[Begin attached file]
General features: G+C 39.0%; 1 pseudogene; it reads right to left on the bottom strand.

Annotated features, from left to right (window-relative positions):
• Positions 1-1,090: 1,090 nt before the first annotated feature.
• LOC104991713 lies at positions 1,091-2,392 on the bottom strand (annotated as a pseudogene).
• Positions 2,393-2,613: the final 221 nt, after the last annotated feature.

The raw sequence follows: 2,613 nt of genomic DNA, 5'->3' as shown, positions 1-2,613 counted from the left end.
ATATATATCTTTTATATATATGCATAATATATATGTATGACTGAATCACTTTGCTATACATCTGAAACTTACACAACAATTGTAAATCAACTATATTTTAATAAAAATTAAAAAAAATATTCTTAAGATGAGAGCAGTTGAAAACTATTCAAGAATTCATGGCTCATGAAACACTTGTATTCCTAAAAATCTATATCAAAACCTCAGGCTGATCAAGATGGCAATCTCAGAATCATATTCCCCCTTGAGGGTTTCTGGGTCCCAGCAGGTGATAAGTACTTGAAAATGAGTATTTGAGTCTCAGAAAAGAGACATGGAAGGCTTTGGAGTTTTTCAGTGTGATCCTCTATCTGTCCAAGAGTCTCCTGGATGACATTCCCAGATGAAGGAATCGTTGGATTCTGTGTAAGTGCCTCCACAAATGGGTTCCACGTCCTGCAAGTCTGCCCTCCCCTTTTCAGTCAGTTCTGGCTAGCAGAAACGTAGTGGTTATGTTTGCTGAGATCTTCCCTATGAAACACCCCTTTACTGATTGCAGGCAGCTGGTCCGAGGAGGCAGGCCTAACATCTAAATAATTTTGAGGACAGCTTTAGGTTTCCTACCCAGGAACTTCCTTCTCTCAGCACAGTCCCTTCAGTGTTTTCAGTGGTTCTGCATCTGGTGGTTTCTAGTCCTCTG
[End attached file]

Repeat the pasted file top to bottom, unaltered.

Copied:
General features: G+C 39.0%; 1 pseudogene; it reads right to left on the bottom strand.

Annotated features, from left to right (window-relative positions):
• Positions 1-1,090: 1,090 nt before the first annotated feature.
• LOC104991713 lies at positions 1,091-2,392 on the bottom strand (annotated as a pseudogene).
• Positions 2,393-2,613: the final 221 nt, after the last annotated feature.

The raw sequence follows: 2,613 nt of genomic DNA, 5'->3' as shown, positions 1-2,613 counted from the left end.
ATATATATCTTTTATATATATGCATAATATATATGTATGACTGAATCACTTTGCTATACATCTGAAACTTACACAACAATTGTAAATCAACTATATTTTAATAAAAATTAAAAAAAATATTCTTAAGATGAGAGCAGTTGAAAACTATTCAAGAATTCATGGCTCATGAAACACTTGTATTCCTAAAAATCTATATCAAAACCTCAGGCTGATCAAGATGGCAATCTCAGAATCATATTCCCCCTTGAGGGTTTCTGGGTCCCAGCAGGTGATAAGTACTTGAAAATGAGTATTTGAGTCTCAGAAAAGAGACATGGAAGGCTTTGGAGTTTTTCAGTGTGATCCTCTATCTGTCCAAGAGTCTCCTGGATGACATTCCCAGATGAAGGAATCGTTGGATTCTGTGTAAGTGCCTCCACAAATGGGTTCCACGTCCTGCAAGTCTGCCCTCCCCTTTTCAGTCAGTTCTGGCTAGCAGAAACGTAGTGGTTATGTTTGCTGAGATCTTCCCTATGAAACACCCCTTTACTGATTGCAGGCAGCTGGTCCGAGGAGGCAGGCCTAACATCTAAATAATTTTGAGGACAGCTTTAGGTTTCCTACCCAGGAACTTCCTTCTCTCAGCACAGTCCCTTCAGTGTTTTCAGTGGTTCTGCATCTGGTGGTTTCTAGTCCTCTG